The amyloid cascade hypothesis is widely accepted as central to Alzheimer disease pathogenesis. It proposes that abnormal production of beta amyloid protein is the cause of Alzeimer disease and that the neurotoxicity is due to beta amyloid itself or its oligomeric forms. The authors suggest that this may not be the cause of Alzheimer disease because demonstrating such toxicity requires micromolar concentrations of beta amyloid, while their levels in brain are a million times lower in the picomolar range. Instead, they suggest that Alzheimer disease probably results from the inflammatory response induced by extracellular beta amyloid deposits, which later become enhanced by aggregates of tau. The inflammatory response, which is driven by activated microglia, increases over time as the disease progresses. The authors suggest that therapeutic attempts may continue to fail as long as the central role of inflammation is not taken into account.

Non-steroidal anti-inflammatory drugs (NSAIDs) have significant sparing effect on Alzheimer disease which suggests that the anti-inflammatory approach to disease modification is a useful one. Biomarker studies have indicated that early intervention may be necessary, especially since disease onset occurs more than a decade before the appearance of clinical symptoms. By combining biomarker and pathological data, it is possible to define six phases of disease development, each separated by about 5 years. Phase one can be identified by decreases in amyloid beta in the CSF and phase 2 by increases of tau in the CSF plus clear evidence of amyloid beta brain deposits by PET scanning. Phase 3 shows slight decreases in brain metabolic rate by PET-FDG scanning. Phase 4 is characterized by minimal cognitive impairment (MCI) and small decreases in brain volume by MRI scanning. Clinical diagnosis of Alzheimer disease is reached in phase 5, and phase 6 represents advanced Alzheimer disease requiring institutional care. The authors conclude that use of anti-inflammatory agents early in the disease process is a therapeutic opportunity for useful future development.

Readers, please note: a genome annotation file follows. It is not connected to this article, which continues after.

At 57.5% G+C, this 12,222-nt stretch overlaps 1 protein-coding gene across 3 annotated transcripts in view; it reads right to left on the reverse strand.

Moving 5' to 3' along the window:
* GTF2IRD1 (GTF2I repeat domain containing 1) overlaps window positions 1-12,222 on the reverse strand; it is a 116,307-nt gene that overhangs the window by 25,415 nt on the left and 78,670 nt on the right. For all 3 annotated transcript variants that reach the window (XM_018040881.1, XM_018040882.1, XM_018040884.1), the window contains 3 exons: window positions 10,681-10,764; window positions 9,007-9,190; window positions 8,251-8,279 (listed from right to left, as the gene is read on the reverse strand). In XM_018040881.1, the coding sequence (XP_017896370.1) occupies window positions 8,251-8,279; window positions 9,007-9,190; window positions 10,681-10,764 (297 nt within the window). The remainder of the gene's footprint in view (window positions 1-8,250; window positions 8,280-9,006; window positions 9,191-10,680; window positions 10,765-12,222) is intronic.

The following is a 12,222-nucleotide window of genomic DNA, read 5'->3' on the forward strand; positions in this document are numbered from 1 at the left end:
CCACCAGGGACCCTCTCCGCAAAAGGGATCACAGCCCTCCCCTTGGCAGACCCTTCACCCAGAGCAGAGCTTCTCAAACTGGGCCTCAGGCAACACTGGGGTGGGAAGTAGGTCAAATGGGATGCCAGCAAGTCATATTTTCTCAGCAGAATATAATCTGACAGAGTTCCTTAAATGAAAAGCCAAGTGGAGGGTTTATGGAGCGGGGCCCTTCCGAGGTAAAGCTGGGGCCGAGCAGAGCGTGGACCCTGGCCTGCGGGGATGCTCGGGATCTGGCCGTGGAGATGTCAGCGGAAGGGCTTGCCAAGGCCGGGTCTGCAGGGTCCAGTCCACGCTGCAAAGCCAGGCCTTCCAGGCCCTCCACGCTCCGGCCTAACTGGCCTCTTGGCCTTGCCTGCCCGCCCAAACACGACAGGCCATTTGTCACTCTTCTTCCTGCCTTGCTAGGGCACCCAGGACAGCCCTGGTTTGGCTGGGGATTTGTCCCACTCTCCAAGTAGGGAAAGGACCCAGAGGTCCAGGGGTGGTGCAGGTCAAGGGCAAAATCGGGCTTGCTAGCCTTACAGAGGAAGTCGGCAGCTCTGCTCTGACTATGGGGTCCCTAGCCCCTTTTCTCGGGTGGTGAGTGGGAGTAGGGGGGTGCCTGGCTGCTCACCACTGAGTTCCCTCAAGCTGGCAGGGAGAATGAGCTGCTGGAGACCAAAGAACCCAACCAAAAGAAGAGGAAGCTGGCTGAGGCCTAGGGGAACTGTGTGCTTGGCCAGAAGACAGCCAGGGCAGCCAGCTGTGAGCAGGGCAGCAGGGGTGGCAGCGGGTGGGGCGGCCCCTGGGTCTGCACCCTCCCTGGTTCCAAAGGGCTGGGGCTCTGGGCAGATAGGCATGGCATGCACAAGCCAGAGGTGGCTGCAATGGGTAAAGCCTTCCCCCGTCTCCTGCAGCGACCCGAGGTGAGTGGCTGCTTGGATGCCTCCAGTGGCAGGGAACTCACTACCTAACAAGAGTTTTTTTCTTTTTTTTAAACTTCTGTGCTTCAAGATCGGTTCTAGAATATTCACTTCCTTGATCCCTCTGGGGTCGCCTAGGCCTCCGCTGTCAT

McGeer PL and McGeer EG: The amyloid cascade-inflammatory hypothesis of Alzheimer disease: implications for therapy. Acta Neuropathol. [Epub ahead of print, September 20, 2013].

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